Germany will give Tunisia 250 million euros to support development projects in poor areas, German Chancellor Angela Merkel has said in Tunis. Tunisia has also pledged to expedite the return of rejected asylum applicants.
Tunisian President Beji Caid Essebsi said at a joint press conference on Friday the deal tackling unauthorized immigration signed Friday would satisfy both Tunisia and Germany. The agreement will allow Germany to deport rejected asylum-seekers back to Tunisia more quickly.
Essebsi promised smoother cooperation from Tunisian diplomats in Germany, stating "measures will be taken in the Tunisian consulates in Germany to help in (rejected asylum seekers') identification."
As part of the accord, Tunisian officials will clarify any identity verification questions within 30 days. The papers needed for deportation will then be issued within one week. Merkel indicated Germany would assist Tunisia in building the requisite registration system needed for these processes.
"This is good news for us," Chancellor Merkel added.
The accord between Germany and Tunisia follows tension that grew between the two countries after Tunisian national Anis Amri allegedly drove a truck into a crowd at a Berlin Christmas market, killing 12 people. German authorities had previously detained Amri but could not deport him as Tunisia did not provide him with identity documents.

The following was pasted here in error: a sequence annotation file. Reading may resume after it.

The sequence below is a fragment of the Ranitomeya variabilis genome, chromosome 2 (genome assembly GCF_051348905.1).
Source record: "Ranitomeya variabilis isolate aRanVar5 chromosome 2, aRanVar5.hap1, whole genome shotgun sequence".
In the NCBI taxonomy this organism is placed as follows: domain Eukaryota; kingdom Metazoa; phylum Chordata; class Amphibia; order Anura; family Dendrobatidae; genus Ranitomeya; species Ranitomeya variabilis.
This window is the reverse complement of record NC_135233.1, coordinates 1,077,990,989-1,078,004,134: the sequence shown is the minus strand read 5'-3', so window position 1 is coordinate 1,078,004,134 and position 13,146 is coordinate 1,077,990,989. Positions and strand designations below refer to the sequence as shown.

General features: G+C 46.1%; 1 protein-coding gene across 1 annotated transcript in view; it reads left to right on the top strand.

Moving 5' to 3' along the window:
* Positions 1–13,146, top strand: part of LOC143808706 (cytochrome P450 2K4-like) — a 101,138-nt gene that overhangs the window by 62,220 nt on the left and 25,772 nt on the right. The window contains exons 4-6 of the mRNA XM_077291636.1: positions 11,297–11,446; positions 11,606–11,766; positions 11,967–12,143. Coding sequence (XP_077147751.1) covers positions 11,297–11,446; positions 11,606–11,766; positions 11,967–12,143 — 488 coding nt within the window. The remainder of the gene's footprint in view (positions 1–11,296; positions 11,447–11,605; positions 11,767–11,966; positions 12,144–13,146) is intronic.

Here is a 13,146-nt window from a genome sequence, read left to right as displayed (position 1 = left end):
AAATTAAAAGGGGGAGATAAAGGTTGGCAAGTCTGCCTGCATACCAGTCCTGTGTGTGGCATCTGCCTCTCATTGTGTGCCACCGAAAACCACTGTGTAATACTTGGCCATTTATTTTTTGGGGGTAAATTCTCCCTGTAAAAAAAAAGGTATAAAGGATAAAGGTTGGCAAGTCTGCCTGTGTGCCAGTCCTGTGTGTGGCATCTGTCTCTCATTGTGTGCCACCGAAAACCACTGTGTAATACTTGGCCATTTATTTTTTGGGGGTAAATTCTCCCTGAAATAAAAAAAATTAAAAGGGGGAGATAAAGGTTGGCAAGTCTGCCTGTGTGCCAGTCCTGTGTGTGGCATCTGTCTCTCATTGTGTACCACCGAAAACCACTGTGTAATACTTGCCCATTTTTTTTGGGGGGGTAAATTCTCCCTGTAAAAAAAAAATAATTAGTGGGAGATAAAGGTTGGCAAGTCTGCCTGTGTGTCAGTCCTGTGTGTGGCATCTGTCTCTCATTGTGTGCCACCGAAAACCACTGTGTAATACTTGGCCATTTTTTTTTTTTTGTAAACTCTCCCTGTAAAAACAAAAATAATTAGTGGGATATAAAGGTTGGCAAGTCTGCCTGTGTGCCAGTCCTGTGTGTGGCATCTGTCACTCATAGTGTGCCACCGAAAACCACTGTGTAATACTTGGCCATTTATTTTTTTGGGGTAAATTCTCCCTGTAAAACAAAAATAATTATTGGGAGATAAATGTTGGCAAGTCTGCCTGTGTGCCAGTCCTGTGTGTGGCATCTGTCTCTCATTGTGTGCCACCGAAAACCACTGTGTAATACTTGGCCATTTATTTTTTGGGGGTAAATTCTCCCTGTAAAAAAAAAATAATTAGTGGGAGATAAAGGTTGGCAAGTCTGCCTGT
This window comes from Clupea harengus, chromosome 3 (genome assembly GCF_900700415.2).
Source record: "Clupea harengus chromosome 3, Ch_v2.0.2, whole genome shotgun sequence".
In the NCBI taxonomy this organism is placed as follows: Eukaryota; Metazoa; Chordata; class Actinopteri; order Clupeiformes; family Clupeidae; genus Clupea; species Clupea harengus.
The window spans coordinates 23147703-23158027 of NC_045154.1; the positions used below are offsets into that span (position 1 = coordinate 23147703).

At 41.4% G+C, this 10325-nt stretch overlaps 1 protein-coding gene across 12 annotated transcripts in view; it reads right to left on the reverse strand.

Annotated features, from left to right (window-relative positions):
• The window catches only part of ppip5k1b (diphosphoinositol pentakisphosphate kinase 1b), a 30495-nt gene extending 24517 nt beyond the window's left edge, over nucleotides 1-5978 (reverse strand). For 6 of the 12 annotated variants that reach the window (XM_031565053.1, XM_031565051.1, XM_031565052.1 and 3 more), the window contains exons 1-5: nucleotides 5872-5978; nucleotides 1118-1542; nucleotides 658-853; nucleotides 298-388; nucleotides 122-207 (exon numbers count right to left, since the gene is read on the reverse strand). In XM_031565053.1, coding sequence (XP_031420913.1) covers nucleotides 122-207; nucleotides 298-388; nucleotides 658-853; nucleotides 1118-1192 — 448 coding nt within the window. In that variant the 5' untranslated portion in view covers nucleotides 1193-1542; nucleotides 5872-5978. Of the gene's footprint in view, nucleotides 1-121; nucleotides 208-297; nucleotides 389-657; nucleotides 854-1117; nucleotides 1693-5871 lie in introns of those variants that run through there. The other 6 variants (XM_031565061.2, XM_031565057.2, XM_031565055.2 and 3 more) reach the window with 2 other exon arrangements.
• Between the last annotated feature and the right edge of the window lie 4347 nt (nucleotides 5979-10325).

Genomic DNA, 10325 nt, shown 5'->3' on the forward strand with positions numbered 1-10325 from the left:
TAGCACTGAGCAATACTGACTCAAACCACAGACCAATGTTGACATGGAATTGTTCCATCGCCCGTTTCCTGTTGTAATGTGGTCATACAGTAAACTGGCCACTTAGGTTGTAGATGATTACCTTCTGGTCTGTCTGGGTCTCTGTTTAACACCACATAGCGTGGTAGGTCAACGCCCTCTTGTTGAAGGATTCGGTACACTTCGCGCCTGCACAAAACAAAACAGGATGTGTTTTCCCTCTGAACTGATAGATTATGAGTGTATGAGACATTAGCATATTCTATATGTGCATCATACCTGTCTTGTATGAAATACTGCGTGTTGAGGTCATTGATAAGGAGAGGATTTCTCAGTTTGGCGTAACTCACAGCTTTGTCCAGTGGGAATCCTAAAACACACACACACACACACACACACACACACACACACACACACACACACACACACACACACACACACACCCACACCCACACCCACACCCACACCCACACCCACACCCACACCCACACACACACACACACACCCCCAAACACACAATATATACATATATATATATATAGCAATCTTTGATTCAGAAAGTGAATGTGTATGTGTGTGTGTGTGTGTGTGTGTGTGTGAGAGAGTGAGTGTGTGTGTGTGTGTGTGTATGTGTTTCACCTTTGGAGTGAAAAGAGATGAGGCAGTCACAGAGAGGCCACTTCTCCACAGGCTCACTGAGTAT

Germany to provide more aid
New German aid to Tunisia, totaling some 250 million euros ($263 million), would be used to promote development projects, create jobs and support small businesses, Merkel said at the press conference.
"The funds are for rural development, small and medium enterprises, but mainly for youths... who especially need job training and employment opportunities," she stated. Tunisia's unemploment rates rest around 15 percent according recent World Bank estimates, with youth unemployment even higher.
The German chancellor also earmarked 14 to 15 million euro (around $15 million) in aid specifically for deported Tunisians. The investment seeks to promote voluntary return.
Beacuse Tunisia is a relatively stable nation, asylum requests by its nationals are likely to be rejected. Merkel estimated that around 1,500 Tunisians in Germany currently await deported.
Migration has become a flash point in the lead-up to Germany's September national elections, and Merkel faces pressure to stem the flow of asylum seekers into the country.
The agreement builds off of Tunisian Prime Minister Chahed's February visit to Berlin, where such the possibility of increased aid and improved deportation cooperation had been initially discussed.
Merkel's visit to Tunisia is part of a two-day trip to North African countries to strengthen cooperation on migration and regional security. She will also meet with her counterpart Chahed to discuss the Mediterranean migration crisis as well as give a speech to the Tunisian parliament before returning to Berlin.
cmb/msh (dpa, AFP)